In This Article

Network security involves using software, hardware, policies and processes to protect your IT infrastructure. The process includes safeguarding data transmission, improving visibility into what's happening on your network, decreasing your attack surface and reducing your cyberthreat risk.

Network security covers your entire connected infrastructure, from core applications and systems to the very edge of the IT perimeter. The process involves protecting your infrastructure and traffic from external cyberattacks, preventing unauthorized access to all network resources, and ensuring authorized users have secure access to the assets they require to work effectively.

What is network security and how does it work?

Network security works through multiple layers of defense against cyberthreats. Each layer of security across the organization has specific controls and policies that enable authorized users to access the applications, resources and tools they need to work effectively.

Network security begins with establishing an effective IT security policy that includes:

Enforcement: Network security relies on enforcement to analyze all traffic and maintain the availability, confidentiality, and integrity of the data and systems on your network. You can then apply controls and deploy technology to secure every layer of your network, from authenticating users and controlling their access levels to detecting malware and monitoring for threats. 

Auditing: Auditing your network security enables you to check the enforcement measures that are in place against your security policy. This encourages your network security to improve continually by adjusting the policy and strategy towards areas that need improvement. Auditing is also crucial to meeting data and privacy regulations like the California Consumer Privacy Act (CCPA) and the European Union's General Data Protection Regulation (GDPR).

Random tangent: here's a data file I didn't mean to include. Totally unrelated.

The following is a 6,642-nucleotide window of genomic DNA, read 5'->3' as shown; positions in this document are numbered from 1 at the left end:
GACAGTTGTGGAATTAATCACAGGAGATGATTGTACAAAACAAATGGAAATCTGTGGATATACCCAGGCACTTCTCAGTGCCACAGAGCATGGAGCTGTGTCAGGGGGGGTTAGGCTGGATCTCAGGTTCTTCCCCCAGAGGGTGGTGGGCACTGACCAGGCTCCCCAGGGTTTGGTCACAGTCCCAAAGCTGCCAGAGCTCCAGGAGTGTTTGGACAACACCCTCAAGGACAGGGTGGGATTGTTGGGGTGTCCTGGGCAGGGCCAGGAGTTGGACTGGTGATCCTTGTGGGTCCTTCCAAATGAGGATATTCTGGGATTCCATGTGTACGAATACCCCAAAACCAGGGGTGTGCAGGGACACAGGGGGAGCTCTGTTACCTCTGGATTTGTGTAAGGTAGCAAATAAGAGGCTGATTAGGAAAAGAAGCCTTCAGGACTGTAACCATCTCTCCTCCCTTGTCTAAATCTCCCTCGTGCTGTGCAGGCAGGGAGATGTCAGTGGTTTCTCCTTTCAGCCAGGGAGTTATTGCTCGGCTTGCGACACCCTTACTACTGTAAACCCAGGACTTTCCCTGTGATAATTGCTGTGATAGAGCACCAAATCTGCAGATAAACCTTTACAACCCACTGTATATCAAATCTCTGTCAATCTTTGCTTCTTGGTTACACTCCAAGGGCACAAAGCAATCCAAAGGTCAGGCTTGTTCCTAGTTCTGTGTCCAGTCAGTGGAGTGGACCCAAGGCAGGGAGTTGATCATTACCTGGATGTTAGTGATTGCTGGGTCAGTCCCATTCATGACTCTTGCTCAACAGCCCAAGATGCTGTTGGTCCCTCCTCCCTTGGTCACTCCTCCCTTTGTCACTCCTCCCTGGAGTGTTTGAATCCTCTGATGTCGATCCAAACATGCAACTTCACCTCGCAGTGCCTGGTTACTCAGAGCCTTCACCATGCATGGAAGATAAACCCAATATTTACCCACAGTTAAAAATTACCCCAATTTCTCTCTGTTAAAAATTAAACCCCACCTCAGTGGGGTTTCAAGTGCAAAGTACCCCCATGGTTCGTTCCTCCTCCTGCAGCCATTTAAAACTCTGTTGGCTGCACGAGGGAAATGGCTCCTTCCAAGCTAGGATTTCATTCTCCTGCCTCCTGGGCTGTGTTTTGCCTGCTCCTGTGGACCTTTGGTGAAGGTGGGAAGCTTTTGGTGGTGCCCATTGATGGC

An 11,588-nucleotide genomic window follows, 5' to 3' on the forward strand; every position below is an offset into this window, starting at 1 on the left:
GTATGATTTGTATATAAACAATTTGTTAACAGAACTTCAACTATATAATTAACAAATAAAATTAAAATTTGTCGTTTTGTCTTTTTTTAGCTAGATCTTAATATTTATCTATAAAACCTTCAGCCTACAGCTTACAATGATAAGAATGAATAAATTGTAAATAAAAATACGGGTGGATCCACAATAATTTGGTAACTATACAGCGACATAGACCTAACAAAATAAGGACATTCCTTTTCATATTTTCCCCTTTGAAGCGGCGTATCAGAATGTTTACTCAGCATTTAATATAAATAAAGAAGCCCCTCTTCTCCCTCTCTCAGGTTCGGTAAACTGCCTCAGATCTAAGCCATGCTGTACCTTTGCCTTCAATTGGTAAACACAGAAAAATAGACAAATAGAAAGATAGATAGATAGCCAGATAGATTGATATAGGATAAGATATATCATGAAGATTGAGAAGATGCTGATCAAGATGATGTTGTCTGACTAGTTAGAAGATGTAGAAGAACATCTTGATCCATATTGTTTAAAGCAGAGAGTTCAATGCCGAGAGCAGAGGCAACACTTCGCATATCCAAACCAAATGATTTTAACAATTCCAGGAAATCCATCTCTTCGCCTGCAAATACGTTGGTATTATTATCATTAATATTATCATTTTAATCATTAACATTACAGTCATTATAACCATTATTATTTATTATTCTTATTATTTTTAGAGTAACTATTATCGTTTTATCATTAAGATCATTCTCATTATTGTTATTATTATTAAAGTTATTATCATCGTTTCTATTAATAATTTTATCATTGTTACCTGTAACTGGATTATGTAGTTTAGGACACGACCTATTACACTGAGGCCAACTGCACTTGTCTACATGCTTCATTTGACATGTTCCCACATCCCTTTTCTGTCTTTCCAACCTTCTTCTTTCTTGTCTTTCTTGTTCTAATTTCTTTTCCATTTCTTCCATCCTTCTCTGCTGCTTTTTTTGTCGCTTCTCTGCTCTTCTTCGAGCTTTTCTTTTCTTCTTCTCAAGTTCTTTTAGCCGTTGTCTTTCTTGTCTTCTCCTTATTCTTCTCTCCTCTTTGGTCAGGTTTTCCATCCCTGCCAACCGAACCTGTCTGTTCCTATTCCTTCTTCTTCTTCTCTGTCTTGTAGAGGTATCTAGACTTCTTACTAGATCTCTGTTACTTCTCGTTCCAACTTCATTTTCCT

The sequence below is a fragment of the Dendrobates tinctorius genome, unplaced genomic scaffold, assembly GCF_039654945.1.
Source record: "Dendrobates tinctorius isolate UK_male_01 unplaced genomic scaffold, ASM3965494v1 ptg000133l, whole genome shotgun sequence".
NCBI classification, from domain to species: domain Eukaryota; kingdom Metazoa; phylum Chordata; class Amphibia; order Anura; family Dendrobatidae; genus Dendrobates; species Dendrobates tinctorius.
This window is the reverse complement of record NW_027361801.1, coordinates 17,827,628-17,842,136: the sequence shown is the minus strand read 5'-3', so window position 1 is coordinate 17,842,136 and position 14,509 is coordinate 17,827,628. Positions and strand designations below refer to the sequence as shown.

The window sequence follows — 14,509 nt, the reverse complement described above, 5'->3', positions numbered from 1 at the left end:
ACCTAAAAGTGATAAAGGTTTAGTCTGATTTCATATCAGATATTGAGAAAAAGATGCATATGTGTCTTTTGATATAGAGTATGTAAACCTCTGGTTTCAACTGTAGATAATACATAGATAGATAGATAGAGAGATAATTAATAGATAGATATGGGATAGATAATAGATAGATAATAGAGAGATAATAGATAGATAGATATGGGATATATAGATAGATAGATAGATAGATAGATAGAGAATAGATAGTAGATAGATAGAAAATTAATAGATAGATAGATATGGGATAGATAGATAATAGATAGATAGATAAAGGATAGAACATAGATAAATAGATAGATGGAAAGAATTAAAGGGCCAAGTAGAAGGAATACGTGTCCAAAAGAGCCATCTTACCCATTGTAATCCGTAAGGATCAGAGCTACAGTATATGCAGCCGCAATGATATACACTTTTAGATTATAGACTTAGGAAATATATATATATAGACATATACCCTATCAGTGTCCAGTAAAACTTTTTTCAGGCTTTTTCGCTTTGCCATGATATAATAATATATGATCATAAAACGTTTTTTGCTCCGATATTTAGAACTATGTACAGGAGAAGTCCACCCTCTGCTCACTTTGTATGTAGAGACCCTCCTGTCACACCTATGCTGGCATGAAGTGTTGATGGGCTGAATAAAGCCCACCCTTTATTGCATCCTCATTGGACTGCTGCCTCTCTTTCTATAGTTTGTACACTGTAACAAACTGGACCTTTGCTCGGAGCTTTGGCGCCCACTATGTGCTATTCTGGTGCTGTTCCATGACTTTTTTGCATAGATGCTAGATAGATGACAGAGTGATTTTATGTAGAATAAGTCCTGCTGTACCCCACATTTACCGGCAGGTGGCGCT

What types of network security are available?

There are a wide range of technology solutions available to keep the devices, traffic and users accessing your network secure. 

Some of the most common include:

Access Control: Network access control (NAC), or simply "access control," helps you manage which users are authorized to access your network. It enables your security teams to recognize every user and device that attempts to access the network. You can then deploy policies to verify users or block noncompliant devices.

Antivirus and Anti-Malware: Malicious software like ransomware, spyware, Trojan horses, viruses and worms pose a significant threat to network security. It's crucial to discover this traffic as soon as it attempts to enter a network and prevent it from doing any harm. Antivirus and anti-malware software scans incoming traffic for potentially malicious files and continuously tracks the network for abnormal activity, removes suspicious files and fixes the damage.

Application Security: The software you rely on to run your business needs to be protected and updated at all times. Applications can easily present holes and vulnerabilities that hackers can exploit to gain access to your network and launch a cyberattack. You need to ensure all software is updated as soon as patches become available and use hardware and processes to close potential security holes immediately.

Behavioral Analysis: To understand whether your network is at risk, you first need to understand and define normal behavior. After setting a baseline of normal activity, you can then use behavioral analytics tools to automatically discover anything out of the ordinary that could pose a threat. Your security team can then explore the threat for potentially malicious activity and block and remediate the threat.

Data Loss Prevention (DLP): Your users remain one of the biggest threats to the security of your network. DLP technology stops employees from extracting and sharing sensitive corporate data outside your network.

Firewalls: A firewall creates a barrier between your trusted network and untrusted external sources, such as traffic from the internet. You can define rules that allow your firewall to decide whether to allow or block incoming traffic. Next-generation firewalls provide deeper visibility of your network and evolve with the pace of the threat landscape, ensuring constant protection against the latest attack vectors.

Intrusion Prevention System (IPS): An IPS monitors your network for abnormal or irregular behavior and malicious activity then takes action to prevent damage to your data and users. It also sends information about the attack to your system admins, who can then close potential access points and configure firewalls to prevent further threats.

Network Segmentation: Network segmentation divides your network into smaller sections, also known as subnets. Each segment acts as an individual network, which gives your security teams greater control and visibility over incoming traffic.

Security Information and Event Management: SIEM software collects data from across your infrastructure to analyze and categorize security incidents, such as failed logins and malware activity. It sends alerts and reports on these events to your security team, who can identify and respond to potential security threats. You can also integrate Security Orchestration, Automation, and Response (SOAR) to keep pace with evolving threats.

Learn more about how World Wide Technology can help your company improve its network security.